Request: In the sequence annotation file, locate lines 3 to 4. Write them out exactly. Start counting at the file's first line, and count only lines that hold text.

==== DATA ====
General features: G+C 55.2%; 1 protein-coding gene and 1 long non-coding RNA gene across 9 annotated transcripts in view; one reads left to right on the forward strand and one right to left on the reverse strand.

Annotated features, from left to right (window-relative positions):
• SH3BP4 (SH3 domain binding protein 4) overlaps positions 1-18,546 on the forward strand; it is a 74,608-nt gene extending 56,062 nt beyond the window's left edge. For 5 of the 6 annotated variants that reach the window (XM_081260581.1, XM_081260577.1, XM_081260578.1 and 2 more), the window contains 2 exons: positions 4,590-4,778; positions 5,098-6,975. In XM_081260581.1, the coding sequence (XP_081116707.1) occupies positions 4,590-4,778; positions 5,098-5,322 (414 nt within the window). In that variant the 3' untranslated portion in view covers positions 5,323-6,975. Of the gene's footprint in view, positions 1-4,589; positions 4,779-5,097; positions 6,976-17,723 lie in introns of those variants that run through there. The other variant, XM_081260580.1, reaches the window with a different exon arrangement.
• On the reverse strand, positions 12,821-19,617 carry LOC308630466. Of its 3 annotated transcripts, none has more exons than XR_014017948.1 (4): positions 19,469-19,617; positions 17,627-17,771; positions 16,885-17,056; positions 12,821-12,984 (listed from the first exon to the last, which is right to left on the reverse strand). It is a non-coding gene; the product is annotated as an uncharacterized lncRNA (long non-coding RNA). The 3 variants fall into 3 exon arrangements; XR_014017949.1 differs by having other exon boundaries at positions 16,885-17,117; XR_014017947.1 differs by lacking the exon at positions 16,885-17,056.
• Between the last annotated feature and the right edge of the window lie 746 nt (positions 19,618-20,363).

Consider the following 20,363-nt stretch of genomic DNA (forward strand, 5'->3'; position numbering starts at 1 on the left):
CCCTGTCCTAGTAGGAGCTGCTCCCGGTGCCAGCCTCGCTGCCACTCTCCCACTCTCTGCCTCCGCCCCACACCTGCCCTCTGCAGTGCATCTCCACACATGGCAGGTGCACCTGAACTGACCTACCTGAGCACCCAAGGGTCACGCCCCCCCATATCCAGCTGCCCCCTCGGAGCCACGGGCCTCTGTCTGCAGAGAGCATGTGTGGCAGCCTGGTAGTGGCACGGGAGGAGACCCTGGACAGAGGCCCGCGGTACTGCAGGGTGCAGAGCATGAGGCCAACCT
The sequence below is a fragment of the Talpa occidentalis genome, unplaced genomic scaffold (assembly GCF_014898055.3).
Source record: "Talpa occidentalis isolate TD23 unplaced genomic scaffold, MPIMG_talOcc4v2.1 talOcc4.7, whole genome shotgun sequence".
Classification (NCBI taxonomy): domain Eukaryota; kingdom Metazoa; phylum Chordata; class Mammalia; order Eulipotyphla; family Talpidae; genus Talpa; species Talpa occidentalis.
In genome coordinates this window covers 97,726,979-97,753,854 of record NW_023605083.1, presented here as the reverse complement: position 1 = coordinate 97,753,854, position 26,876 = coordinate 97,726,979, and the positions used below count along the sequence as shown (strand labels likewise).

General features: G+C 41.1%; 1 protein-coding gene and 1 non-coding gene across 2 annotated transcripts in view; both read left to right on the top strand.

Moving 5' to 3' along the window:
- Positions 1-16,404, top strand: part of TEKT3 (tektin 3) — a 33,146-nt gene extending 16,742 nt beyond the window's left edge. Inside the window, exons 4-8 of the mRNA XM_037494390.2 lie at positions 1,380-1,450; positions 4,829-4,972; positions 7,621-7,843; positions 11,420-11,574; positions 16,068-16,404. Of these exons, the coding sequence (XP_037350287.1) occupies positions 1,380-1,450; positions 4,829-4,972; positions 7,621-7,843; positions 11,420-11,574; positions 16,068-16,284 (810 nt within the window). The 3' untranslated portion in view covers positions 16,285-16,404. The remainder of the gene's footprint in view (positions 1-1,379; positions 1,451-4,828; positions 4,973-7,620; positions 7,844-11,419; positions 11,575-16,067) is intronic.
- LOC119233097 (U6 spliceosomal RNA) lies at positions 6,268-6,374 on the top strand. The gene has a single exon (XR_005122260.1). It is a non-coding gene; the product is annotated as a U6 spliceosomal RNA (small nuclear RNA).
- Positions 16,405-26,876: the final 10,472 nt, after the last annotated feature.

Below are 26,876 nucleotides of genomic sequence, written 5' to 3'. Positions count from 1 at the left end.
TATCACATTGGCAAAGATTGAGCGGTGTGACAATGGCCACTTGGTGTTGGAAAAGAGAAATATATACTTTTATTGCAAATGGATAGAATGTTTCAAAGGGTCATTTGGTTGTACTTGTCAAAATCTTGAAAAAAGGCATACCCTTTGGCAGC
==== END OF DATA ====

• SH3BP4 (SH3 domain binding protein 4) overlaps positions 1-18,546 on the forward strand; it is a 74,608-nt gene extending 56,062 nt beyond the window's left edge. For 5 of the 6 annotated variants that reach the window (XM_081260581.1, XM_081260577.1, XM_081260578.1 and 2 more), the window contains 2 exons: positions 4,590-4,778; positions 5,098-6,975. In XM_081260581.1, the coding sequence (XP_081116707.1) occupies positions 4,590-4,778; positions 5,098-5,322 (414 nt within the window). In that variant the 3' untranslated portion in view covers positions 5,323-6,975. Of the gene's footprint in view, positions 1-4,589; positions 4,779-5,097; positions 6,976-17,723 lie in introns of those variants that run through there. The other variant, XM_081260580.1, reaches the window with a different exon arrangement.
• On the reverse strand, positions 12,821-19,617 carry LOC308630466. Of its 3 annotated transcripts, none has more exons than XR_014017948.1 (4): positions 19,469-19,617; positions 17,627-17,771; positions 16,885-17,056; positions 12,821-12,984 (listed from the first exon to the last, which is right to left on the reverse strand). It is a non-coding gene; the product is annotated as an uncharacterized lncRNA (long non-coding RNA). The 3 variants fall into 3 exon arrangements; XR_014017949.1 differs by having other exon boundaries at positions 16,885-17,117; XR_014017947.1 differs by lacking the exon at positions 16,885-17,056.